If a purely natural remedy (non-industrially processed) cure was proven to cure cancer, does that put you out of a job?

My profile I present on here is all related to my art or creativity. My personal life remains offline. ;-)

Great post! Thanks for sharing! Fun to see that labs look similar all over!

They really do, don't they? Hopefully you are not talking about the trash cans left full to the brim, though! ;-)

That too! I tried to be a good labmate, but I know we let things go a little too long sometimes! Lots of trying to push the trash down a little more to get another day (or hope someone else will do it!).

Awww beautiful post and grr to the lazy scientists it is the most infuriating thing to be emptying all the bins and everyone else's rubbish (write an angry note :P)! Good luck in your PhD and research into cancer treatment.

@margojensen Usually, the cleaning ladies and the technical assistants are the people who often have to resort to passive aggressive notes to remind everyone to be a bit more cooperative.

Thanks a lot for commenting! Good luck to you as well.

"Every time I see my cells glowing green as a result of the genes I introduced into them, it makes me remember that moment, and smile." Best. Quote. Ever.

@innerlight Even right next to the quote about Blake and Byron and the genomes? I feel flattered! ;-)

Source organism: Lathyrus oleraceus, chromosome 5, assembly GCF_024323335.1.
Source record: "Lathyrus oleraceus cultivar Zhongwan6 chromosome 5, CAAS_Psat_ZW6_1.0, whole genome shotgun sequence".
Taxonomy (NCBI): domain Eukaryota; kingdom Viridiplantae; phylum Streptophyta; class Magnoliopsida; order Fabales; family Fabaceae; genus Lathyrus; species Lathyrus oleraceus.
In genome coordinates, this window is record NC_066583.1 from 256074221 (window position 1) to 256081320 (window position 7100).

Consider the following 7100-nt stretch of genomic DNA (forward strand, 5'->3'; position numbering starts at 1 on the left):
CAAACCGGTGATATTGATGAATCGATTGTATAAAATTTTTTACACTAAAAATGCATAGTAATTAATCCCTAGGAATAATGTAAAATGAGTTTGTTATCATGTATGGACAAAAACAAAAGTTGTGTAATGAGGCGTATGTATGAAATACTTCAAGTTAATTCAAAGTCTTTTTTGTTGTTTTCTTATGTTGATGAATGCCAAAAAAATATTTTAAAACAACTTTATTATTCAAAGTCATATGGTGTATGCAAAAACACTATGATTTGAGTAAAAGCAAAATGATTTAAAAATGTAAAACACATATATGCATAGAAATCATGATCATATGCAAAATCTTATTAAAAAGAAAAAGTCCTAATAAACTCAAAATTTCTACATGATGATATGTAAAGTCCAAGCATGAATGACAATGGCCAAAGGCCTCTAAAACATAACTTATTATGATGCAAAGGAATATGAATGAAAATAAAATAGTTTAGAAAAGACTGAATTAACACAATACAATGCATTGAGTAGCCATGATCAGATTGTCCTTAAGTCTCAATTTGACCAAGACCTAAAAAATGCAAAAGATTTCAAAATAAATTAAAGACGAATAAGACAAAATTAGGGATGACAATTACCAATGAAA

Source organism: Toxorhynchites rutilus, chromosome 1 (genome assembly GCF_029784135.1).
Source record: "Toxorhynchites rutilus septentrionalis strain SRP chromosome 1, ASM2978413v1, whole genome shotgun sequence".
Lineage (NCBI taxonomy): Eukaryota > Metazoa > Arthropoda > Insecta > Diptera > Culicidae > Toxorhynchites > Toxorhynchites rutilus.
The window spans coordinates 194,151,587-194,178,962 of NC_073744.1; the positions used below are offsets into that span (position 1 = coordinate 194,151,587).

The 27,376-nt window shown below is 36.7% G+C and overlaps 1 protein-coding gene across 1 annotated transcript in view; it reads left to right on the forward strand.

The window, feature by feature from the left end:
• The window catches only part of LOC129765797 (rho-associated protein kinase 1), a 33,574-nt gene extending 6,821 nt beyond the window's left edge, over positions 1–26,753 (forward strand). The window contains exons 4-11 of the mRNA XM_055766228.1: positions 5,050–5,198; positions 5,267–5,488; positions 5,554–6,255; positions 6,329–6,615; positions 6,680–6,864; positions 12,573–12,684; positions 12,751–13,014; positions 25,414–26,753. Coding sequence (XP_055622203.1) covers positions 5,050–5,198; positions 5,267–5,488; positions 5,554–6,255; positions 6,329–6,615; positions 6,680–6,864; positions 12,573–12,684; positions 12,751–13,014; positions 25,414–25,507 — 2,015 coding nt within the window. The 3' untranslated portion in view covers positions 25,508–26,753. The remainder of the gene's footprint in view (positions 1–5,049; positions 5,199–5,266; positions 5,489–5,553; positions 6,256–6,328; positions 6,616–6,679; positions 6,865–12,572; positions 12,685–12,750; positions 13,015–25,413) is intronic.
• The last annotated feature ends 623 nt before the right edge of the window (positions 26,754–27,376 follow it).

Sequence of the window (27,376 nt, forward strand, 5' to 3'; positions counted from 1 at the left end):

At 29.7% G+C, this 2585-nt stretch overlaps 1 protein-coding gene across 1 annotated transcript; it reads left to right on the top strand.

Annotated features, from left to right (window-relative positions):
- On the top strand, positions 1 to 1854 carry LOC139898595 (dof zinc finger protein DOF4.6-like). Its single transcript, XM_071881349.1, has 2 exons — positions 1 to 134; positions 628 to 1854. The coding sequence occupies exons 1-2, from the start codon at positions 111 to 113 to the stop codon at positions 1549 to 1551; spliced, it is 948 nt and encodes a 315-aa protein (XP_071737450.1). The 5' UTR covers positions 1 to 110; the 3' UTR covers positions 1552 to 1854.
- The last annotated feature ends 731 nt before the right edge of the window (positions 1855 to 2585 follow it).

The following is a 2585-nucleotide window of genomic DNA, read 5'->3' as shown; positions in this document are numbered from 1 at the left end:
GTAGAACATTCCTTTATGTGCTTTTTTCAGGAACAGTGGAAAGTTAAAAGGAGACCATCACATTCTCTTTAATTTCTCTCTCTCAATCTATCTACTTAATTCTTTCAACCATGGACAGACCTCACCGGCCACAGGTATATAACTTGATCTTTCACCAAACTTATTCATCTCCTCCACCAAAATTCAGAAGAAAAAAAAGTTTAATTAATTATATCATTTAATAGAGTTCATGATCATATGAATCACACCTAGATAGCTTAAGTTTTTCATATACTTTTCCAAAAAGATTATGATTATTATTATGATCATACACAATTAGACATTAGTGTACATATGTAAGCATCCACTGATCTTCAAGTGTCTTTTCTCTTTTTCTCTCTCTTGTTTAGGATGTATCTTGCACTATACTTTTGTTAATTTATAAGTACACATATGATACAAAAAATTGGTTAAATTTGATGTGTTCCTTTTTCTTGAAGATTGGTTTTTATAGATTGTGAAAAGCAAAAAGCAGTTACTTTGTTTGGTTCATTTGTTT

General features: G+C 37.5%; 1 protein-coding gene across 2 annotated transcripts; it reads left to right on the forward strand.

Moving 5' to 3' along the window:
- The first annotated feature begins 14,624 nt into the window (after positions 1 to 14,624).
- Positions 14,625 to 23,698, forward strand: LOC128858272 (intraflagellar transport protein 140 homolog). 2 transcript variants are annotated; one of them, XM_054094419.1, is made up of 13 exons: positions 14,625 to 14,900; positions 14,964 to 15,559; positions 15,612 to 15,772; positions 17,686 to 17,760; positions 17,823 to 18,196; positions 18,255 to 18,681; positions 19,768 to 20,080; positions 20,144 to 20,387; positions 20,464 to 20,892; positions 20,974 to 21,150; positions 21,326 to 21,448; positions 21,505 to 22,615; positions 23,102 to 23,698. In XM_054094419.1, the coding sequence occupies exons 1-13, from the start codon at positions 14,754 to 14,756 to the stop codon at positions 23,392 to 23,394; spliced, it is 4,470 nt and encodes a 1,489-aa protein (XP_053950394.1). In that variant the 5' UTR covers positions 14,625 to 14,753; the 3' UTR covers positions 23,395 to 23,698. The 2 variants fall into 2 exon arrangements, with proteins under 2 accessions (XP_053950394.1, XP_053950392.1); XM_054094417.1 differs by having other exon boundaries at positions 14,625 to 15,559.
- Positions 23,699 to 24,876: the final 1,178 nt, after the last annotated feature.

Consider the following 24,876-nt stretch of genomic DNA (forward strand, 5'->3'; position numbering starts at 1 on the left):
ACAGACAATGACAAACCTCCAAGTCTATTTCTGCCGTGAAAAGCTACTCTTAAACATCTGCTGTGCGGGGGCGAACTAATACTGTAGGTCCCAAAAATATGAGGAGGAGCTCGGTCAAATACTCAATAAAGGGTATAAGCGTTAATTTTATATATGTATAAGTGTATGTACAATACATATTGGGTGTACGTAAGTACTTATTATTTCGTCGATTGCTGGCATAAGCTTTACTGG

hahahaha I didn't even think about it until you made the point. Hilarious

@mobbs maybe you commented on the wrong post? Your comment makes no sense in this context, or am I missing something? Do I produce involuntary comedy now? Perhaps...

So glad you commented on my intro post; otherwise it might have been some time before I found your profile. Love your content. What I didn't mention in my intro was that I have a BA Biology with a minor in Chemistry. I actually never considered writing about my first love; which is science. Thanks for the reminder. I am following back and upvoted this story.

@livingprosperity, I somehow had missed this wonderful comment of yours!

As you will probably notice, there is currently a lot of misinformation and misguided opinions regarding basic scientific topics circulating in this platform. Hence, I am so happy that other intelligent and creative people with strong science backgrounds like you are joining Steemit. Looking forward to reading more from you!

I start with you practicing BJJ and wondering how you can have such meticulous grammar and punctuation, I proceed to read about your tastes in cinema, then dietary advice, and now you're a scientist. Should I keep reading? I'm worried what else you might turn out to be.

Maybe I am just a creepy old dude in a basement typing stuff and publishing it along with some "borrowed" Instagirl pics ;-)

I do have a wide variety of interests (also the reason why I can't be a full time Steemian) although if you think about it they are all connected. Steemit is helping me to try my hand at something I always was curious about: being a writer. Let's see how that goes, so far it has been very fun and have met lots of amazing people in the process.

Thank you @alexander.alexis to take some time to look around and leave such nice feedback!